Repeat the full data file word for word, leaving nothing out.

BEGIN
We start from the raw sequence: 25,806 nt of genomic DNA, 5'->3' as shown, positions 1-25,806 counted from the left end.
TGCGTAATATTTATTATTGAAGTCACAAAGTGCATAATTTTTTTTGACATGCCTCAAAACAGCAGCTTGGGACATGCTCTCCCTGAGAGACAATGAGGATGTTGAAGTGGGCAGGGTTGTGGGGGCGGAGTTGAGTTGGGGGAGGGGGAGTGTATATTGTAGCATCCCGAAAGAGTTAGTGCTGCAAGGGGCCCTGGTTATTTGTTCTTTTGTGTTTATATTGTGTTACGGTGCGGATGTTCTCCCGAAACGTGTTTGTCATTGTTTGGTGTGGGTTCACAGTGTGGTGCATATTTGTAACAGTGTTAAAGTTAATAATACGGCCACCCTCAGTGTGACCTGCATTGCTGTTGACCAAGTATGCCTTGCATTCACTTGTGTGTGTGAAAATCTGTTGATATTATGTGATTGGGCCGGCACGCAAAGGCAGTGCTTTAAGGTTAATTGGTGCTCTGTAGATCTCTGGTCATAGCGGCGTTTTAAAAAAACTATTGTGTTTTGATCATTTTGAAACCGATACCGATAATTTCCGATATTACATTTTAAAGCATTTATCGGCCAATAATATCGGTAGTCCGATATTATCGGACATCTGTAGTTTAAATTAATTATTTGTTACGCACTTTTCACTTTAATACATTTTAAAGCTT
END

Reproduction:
We start from the raw sequence: 25,806 nt of genomic DNA, 5'->3' as shown, positions 1-25,806 counted from the left end.
TGCGTAATATTTATTATTGAAGTCACAAAGTGCATAATTTTTTTTGACATGCCTCAAAACAGCAGCTTGGGACATGCTCTCCCTGAGAGACAATGAGGATGTTGAAGTGGGCAGGGTTGTGGGGGCGGAGTTGAGTTGGGGGAGGGGGAGTGTATATTGTAGCATCCCGAAAGAGTTAGTGCTGCAAGGGGCCCTGGTTATTTGTTCTTTTGTGTTTATATTGTGTTACGGTGCGGATGTTCTCCCGAAACGTGTTTGTCATTGTTTGGTGTGGGTTCACAGTGTGGTGCATATTTGTAACAGTGTTAAAGTTAATAATACGGCCACCCTCAGTGTGACCTGCATTGCTGTTGACCAAGTATGCCTTGCATTCACTTGTGTGTGTGAAAATCTGTTGATATTATGTGATTGGGCCGGCACGCAAAGGCAGTGCTTTAAGGTTAATTGGTGCTCTGTAGATCTCTGGTCATAGCGGCGTTTTAAAAAAACTATTGTGTTTTGATCATTTTGAAACCGATACCGATAATTTCCGATATTACATTTTAAAGCATTTATCGGCCAATAATATCGGTAGTCCGATATTATCGGACATCTGTAGTTTAAATTAATTATTTGTTACGCACTTTTCACTTTAATACATTTTAAAGCTT